The Illinois judgment in Balbirer is distinguishable from the state court judgment in this case. First, the consent judgment in this case contains detailed factual findings that are directly relevant to the legal issues presented. The clause in which Halpern agreed that the consent judgment would collaterally estop him from relitigating the findings indicates that the factual findings were included to avoid any later dispute as to the issues intended to be resolved by the judgment. In contrast, the judgment in Balbirer did not contain explicit factual findings nor any clause indicating that the judgment was intended to be a final adjudication of certain issues. Second, factual circumstances surrounding the judgment in Balbirer created serious doubt as to the intended effect of the Illinois judgment. Litigation between the parties involving substantially similar issues had progressed much further in the Florida courts. In addition, Austin's Rack presented evidence supporting the quite probable position that it intended to pursue the litigation in Florida and did not intend the Illinois dismissal to have any preclusive effect. In this case, Halpern failed to deny any of the factual conclusions in the consent judgment or present any extrinsic evidence indicating that the judgment was not intended to be a final resolution of the issues.6 We find, therefore, that Balbirer is distinguishable from this case.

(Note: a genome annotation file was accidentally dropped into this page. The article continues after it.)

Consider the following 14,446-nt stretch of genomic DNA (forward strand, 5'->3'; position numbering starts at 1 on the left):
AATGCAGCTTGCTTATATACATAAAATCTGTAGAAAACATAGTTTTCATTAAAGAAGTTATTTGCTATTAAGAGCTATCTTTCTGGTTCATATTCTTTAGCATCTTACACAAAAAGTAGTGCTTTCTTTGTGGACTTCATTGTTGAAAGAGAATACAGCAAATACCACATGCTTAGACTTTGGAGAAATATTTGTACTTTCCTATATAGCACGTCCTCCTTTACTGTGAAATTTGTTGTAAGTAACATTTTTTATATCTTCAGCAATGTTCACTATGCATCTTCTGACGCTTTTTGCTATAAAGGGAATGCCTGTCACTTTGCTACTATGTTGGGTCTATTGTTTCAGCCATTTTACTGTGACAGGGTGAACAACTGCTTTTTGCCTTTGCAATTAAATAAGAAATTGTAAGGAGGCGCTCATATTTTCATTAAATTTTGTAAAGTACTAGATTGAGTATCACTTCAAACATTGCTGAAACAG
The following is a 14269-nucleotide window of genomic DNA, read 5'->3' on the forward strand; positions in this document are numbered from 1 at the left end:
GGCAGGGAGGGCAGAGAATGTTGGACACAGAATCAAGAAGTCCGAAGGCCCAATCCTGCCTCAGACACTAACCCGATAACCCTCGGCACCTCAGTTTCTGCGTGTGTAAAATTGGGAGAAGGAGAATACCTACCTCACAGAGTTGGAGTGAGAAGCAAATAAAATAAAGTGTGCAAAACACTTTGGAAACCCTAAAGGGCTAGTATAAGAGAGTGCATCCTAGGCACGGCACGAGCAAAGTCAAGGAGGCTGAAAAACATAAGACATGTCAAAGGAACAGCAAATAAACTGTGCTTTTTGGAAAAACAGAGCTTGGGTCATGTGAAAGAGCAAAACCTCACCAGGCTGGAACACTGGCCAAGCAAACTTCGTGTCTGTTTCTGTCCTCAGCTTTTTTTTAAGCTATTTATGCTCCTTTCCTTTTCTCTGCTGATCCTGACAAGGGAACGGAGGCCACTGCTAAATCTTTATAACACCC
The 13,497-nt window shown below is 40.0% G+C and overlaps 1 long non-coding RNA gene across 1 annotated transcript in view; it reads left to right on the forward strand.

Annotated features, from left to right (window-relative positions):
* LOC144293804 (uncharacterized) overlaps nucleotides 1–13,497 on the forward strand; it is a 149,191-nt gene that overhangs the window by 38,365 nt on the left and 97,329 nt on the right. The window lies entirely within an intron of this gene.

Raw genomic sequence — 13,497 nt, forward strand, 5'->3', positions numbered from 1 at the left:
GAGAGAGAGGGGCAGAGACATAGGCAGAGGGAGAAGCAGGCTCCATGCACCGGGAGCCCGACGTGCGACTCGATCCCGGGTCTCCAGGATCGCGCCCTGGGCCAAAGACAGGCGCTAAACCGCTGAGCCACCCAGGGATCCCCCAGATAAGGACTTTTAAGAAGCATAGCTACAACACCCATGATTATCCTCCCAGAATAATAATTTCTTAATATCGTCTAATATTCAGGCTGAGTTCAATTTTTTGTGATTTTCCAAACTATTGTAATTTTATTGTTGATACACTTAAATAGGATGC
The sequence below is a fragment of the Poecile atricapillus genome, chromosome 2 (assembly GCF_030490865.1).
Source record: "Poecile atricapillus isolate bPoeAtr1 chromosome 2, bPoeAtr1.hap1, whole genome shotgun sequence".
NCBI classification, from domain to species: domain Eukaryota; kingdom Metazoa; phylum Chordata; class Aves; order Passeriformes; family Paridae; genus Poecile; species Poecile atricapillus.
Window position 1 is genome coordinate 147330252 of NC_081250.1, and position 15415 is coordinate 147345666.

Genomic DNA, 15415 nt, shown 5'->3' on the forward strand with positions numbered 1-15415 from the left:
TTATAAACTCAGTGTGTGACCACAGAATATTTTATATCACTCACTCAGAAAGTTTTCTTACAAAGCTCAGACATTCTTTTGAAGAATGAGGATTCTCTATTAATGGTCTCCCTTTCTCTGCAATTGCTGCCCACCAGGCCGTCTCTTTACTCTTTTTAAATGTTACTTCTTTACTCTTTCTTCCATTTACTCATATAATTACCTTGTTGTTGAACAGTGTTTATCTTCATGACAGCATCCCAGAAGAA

The judgment of the district court is AFFIRMED.
First Georgia Bank v. Halpern, No. 453152 (State Ct. Fulton Cty. Ga. March 15, 1983)
11 U.S.C. Sec. 523(a) provides in pertinent part that:
(a) A discharge under section 727, 1141, or 1328(b) of this title does not discharge an individual debtor from any debt--
* * *
(2) for obtaining money, property, services, or an extension, renewal, or refinancing of credit, to the extent obtained by--
(A) false pretenses, a false representation, or actual fraud, other than a statement respecting the debtor's or an insider's financial condition;
(B) use of a statement in writing--
(i) that is materially false;
(ii) respecting the debtor's or an insider's financial condition;
(iii) on which the creditor to whom the debtor is liable for such money, property, services, or credit reasonably relied; and